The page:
- Fire Suppression Equipment – Even a small fire can cause very serious injuries. Having simple fire suppression equipment, such as a fire extinguisher, can help to minimize any risk of injury. Make sure your injury prevention plan lays out how to use this equipment, as well as when it is better to just evacuate and leave the fire fighting to the professionals.
3. Include Employees in the Plan Creation Process
When you are making an injury prevention plan, it is important to include the actual employees in the process. Choosing one or two employees from each area to identify specific risks that they deal with on a regular basis can be very helpful.
Even if they don’t write the actual content of the plan, they can help to find injury risks that you might overlook. It can even be helpful to ask everyone in the facility to submit any types of hazards that they are aware of so that they can be reviewed and included in the plan.
4. Keep it Updated and Available
On the front page of the guide there should be a date that shows when it was most recently revised. An injury prevention plan should never go more than six months or a year without at least some type of revision. This is because facilities are constantly changing, so the safety processes need to change too.
If, for example, your facility gets an order for a new type of product, you may need to update the injury prevention plan based on a new machine that is in use. Another reason why it may need to be updated is in response to an improvement in the overall safety of the facility.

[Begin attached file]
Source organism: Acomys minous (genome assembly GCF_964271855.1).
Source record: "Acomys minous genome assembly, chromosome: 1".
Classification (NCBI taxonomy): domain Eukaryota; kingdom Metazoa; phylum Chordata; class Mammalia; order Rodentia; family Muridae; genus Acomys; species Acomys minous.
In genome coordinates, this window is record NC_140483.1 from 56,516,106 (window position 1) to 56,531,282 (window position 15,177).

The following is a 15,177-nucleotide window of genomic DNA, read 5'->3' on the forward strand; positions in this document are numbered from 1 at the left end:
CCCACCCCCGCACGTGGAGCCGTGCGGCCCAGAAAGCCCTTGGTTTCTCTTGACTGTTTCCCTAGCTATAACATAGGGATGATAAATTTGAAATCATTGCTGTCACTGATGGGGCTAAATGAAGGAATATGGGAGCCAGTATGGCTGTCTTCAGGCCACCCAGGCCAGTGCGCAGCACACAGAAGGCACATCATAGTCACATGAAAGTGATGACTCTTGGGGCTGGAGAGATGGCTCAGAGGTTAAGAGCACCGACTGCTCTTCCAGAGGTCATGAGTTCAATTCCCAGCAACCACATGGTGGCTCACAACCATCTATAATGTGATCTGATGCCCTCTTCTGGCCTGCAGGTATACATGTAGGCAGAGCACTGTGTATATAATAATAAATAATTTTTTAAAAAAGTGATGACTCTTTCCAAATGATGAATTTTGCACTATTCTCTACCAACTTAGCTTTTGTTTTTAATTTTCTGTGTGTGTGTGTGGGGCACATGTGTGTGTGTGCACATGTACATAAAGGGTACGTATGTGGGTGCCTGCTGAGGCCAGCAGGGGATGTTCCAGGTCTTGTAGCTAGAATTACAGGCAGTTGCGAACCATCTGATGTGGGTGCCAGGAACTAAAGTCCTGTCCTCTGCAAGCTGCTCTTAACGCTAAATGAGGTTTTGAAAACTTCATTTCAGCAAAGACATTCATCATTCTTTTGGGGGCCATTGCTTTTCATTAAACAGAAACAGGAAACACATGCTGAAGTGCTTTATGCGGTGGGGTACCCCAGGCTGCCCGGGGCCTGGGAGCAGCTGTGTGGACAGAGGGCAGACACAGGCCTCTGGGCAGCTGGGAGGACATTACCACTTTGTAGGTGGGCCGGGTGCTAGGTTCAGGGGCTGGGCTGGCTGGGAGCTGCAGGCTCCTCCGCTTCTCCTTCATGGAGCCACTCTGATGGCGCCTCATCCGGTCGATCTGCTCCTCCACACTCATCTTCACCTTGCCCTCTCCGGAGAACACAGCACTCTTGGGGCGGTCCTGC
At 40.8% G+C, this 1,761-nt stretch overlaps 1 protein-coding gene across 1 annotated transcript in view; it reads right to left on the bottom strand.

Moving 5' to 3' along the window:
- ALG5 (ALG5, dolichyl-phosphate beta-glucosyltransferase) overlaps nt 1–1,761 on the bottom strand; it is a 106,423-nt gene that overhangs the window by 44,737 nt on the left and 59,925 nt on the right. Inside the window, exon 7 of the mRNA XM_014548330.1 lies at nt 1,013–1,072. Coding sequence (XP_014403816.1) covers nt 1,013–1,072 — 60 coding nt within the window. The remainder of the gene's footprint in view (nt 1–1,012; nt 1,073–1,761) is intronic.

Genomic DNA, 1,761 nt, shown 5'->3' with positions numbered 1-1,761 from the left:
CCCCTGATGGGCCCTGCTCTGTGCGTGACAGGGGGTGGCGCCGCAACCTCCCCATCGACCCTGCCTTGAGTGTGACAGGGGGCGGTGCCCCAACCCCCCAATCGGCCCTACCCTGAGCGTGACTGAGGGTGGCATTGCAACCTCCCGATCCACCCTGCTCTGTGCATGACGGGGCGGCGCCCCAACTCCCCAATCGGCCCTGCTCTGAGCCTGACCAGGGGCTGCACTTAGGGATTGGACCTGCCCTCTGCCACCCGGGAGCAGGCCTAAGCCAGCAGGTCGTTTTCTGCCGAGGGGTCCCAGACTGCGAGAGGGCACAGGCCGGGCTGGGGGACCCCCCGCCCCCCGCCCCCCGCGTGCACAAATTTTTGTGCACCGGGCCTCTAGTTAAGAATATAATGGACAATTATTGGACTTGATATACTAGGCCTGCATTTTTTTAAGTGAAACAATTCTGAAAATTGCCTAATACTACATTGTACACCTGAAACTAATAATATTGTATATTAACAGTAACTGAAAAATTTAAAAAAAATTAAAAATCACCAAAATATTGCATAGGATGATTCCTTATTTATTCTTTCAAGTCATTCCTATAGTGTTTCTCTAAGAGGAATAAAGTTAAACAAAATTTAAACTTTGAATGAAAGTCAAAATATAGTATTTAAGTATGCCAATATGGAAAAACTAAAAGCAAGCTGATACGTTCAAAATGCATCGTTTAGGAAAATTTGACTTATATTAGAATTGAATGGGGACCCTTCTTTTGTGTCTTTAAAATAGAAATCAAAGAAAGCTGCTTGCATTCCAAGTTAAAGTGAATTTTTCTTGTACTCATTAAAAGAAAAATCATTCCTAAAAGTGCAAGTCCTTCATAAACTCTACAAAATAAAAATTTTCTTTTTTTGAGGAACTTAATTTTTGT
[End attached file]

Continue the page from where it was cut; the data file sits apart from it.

If, for example, your facility adds floor marking tape in all the areas where indoor vehicles can drive, you will want to update the injury prevention plan to let people know how to act in these areas. Telling them to stay to the left of the tape will help ensure the floor marking tape is as effective as possible.
5. Include Training with Plan
Most injury prevention plans are written documents that let people know how they should respond to different situations, and what can be done to minimize the hazards in the facility. It is not enough, however, to just publish the plan and distribute it to the employees.
When this happens, many people won’t take the time to read through the injury prevention plan, so it won’t do much good. Instead, you can use the plan as a resource within a more traditional training program. Keep in mind, however, that since each department will have a different plan (or at least part of it will be different) that you may have to divide up the training between multiple sessions.
Many facilities choose to have each individual department manager run the training as they will have a better overall idea of the risks of injury in their area. However you decide to do it, make sure that the information within your injury prevention plans is shared and understood by all the employees.
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- Hazard Communications – Signs
- Reducing Risks and Hazards in the Workplace
- OSHA 1910.39 Fire Prevention– creativesafetysupply.com
- OSHA Accident Reports: How to Handle the Aftermath of a Work-Related Injury or Illness– creativesafetysupply.com
- Process Safety Management– creativesafetysupply.com